After reading the synopsis for the American film CODA (Children of Deaf Adults) but prior to seeing it, I felt as if I’d seen this movie before, and, as a matter of fact, it is based on a 2015 French film called La famille Belier. However, when I looked through my files and then online to check out my suspicions I realized I hadn’t seen the original (which, for what it’s worth, doesn’t seem to have received distribution in Japan or, for that matter, in any English-speaking countries). Nevertheless, the high concept hook of the story—the only hearing member of a family of deaf people decides to pursue her love of singing—seems so readymade for a certain species of domestic drama that I’m sure variations on the theme are rampant. It’s the way the international movie industry works.
The American film takes place in Gloucester, a fishing town on the Massachusetts coast. Our hero, Ruby (Emilia Jones), works with her father, Frank (Troy Kotsur), mother Jackie (Marlee Matlin), and older brother Leo (Daniel Durant), on the family’s fishing boat. Ruby is the only member who can hear and speak, and thus is stuck with the job of interpreting for her family with the world of the hearing. She has a rough time of it, mainly because her parents have fully manifested the kind of Yankee bullheadedness ascendant in this part of the country, and they not only make great demands on the buyers and distributors they deal with, but have developed a kind of passe working-class attitude that embarrasses Ruby. (Farting and having loud sex are the questionable shorthand the film uses to convey this particular predicament.) For the most part, the familial relationships depicted have a natural appeal that the writer-director, Sian Heder, handles with care and imagination, but the movie is about much more; perhaps too much more.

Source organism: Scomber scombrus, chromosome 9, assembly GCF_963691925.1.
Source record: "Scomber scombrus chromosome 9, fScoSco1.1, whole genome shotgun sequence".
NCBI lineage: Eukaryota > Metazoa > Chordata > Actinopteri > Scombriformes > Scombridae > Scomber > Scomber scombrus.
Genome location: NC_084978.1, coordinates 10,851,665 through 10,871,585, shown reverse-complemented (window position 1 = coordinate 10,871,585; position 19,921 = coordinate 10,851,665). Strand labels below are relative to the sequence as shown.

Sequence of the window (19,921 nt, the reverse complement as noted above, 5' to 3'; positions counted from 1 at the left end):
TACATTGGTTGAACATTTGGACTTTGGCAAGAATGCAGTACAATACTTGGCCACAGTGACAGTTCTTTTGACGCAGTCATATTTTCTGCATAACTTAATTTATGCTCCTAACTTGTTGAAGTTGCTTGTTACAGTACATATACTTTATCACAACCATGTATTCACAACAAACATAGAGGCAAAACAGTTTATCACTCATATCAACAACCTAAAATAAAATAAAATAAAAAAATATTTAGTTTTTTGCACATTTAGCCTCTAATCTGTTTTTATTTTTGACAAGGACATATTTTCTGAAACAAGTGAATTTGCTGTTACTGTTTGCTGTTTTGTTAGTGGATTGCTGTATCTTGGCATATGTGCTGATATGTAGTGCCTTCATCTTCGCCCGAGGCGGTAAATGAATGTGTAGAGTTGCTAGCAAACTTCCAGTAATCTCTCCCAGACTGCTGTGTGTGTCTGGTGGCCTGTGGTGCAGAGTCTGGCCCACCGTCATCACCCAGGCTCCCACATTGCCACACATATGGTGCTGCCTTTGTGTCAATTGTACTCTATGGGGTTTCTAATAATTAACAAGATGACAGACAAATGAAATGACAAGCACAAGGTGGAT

Ruby loves to sing, and in early scenes on the boat we hear her humming and giving full voice to some familiar R&B lines, which her family can’t hear. So when she decides to join the high school chorus club as an extracurricular activity, her mother looks at her askance: Are you doing this just because your parents are deaf? It’s not an unreasonable question, and one the viewer has likely already asked themself. More problematic is how Ruby proves herself to not only be up to the challenge, but on top of it. At first, her self-consciousness gets in the way, but then the feisty, arrogantly confident, Motown-obsessed choirmaster (Eugenio Derbez), sensing something “unique,” essentially bullies Ruby into revealing her native talents, which the viewer may or may not buy since there is no prior indication that she’s had any musical or vocal training at all.
The rest of the movie writes itself, and by stressing Ruby’s musical triumphs—a public performance in which she shines, an audition for the Berklee School of Music—over her conflicts with her family, which need her to participate in their troubled business, the movie produces a conflict that is so automatic it could have been concocted by AI. Nevertheless, the family scenes maintain a healthy naturalism even in their sentimentality, thanks mainly to Kotsur, whose expressive range is formidable. Frank is by far the film’s most complicated character, a proud man who knows his deafness makes him a mark but is determined not to be taken advantage of. This pugnaciousness extends to his role as paterfamilias, and Heder has the good judgment to led him carry the movie, or, at least, carry it during those scenes where he’s on screen. The rest, which dabbles in first-love cliches and the inevitable heartbreak of leaving one’s home, is pretty trite.
In English and ASL. Opens Jan. 21 in Tokyo at Toho Cinemas Hibiya (050-6868-5068), Toho Cinemas Shinjuku (050-6868-5063), Shinjuku Wald 9 (03-5369-4955), Toho Cinemas Roppongi Hills (050-6868-5024), Toho Cinemas Shibuya (050-6868-5002), Toho Cinemas Nihonbashi (050-6868-5060).
CODA home page in Japanese
photo (c) 2020 Vendome Pictures LLC, Pathe Films